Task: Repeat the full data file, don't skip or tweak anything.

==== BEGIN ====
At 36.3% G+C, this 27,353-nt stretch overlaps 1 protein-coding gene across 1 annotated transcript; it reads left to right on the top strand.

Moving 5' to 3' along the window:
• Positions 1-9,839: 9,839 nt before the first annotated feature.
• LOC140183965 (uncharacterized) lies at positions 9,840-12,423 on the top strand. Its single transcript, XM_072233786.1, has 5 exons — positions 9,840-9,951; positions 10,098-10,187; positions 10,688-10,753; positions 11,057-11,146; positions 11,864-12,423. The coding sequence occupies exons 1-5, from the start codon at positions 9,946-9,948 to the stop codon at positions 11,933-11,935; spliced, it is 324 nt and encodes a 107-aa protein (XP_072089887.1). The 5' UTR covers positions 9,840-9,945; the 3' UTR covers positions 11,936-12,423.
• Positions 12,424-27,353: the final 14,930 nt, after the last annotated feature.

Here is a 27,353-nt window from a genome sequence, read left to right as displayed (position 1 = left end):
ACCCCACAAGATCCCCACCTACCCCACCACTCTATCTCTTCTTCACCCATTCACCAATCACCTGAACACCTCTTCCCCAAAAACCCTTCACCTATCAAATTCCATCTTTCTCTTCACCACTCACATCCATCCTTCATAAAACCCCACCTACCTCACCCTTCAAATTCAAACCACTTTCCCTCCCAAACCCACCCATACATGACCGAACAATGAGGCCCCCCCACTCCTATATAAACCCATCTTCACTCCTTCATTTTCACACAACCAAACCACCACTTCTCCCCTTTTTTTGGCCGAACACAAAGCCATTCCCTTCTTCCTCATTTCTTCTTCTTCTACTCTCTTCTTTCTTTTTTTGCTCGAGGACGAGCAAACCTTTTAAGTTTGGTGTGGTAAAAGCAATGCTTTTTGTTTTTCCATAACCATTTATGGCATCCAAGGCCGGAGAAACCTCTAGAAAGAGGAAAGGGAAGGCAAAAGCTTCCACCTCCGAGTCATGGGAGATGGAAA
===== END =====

At 36.3% G+C, this 27,353-nt stretch overlaps 1 protein-coding gene across 1 annotated transcript; it reads left to right on the top strand.

Moving 5' to 3' along the window:
• Positions 1-9,839: 9,839 nt before the first annotated feature.
• LOC140183965 (uncharacterized) lies at positions 9,840-12,423 on the top strand. Its single transcript, XM_072233786.1, has 5 exons — positions 9,840-9,951; positions 10,098-10,187; positions 10,688-10,753; positions 11,057-11,146; positions 11,864-12,423. The coding sequence occupies exons 1-5, from the start codon at positions 9,946-9,948 to the stop codon at positions 11,933-11,935; spliced, it is 324 nt and encodes a 107-aa protein (XP_072089887.1). The 5' UTR covers positions 9,840-9,945; the 3' UTR covers positions 11,936-12,423.
• Positions 12,424-27,353: the final 14,930 nt, after the last annotated feature.

Here is a 27,353-nt window from a genome sequence, read left to right as displayed (position 1 = left end):
ACCCCACAAGATCCCCACCTACCCCACCACTCTATCTCTTCTTCACCCATTCACCAATCACCTGAACACCTCTTCCCCAAAAACCCTTCACCTATCAAATTCCATCTTTCTCTTCACCACTCACATCCATCCTTCATAAAACCCCACCTACCTCACCCTTCAAATTCAAACCACTTTCCCTCCCAAACCCACCCATACATGACCGAACAATGAGGCCCCCCCACTCCTATATAAACCCATCTTCACTCCTTCATTTTCACACAACCAAACCACCACTTCTCCCCTTTTTTTGGCCGAACACAAAGCCATTCCCTTCTTCCTCATTTCTTCTTCTTCTACTCTCTTCTTTCTTTTTTTGCTCGAGGACGAGCAAACCTTTTAAGTTTGGTGTGGTAAAAGCAATGCTTTTTGTTTTTCCATAACCATTTATGGCATCCAAGGCCGGAGAAACCTCTAGAAAGAGGAAAGGGAAGGCAAAAGCTTCCACCTCCGAGTCATGGGAGATGGAAA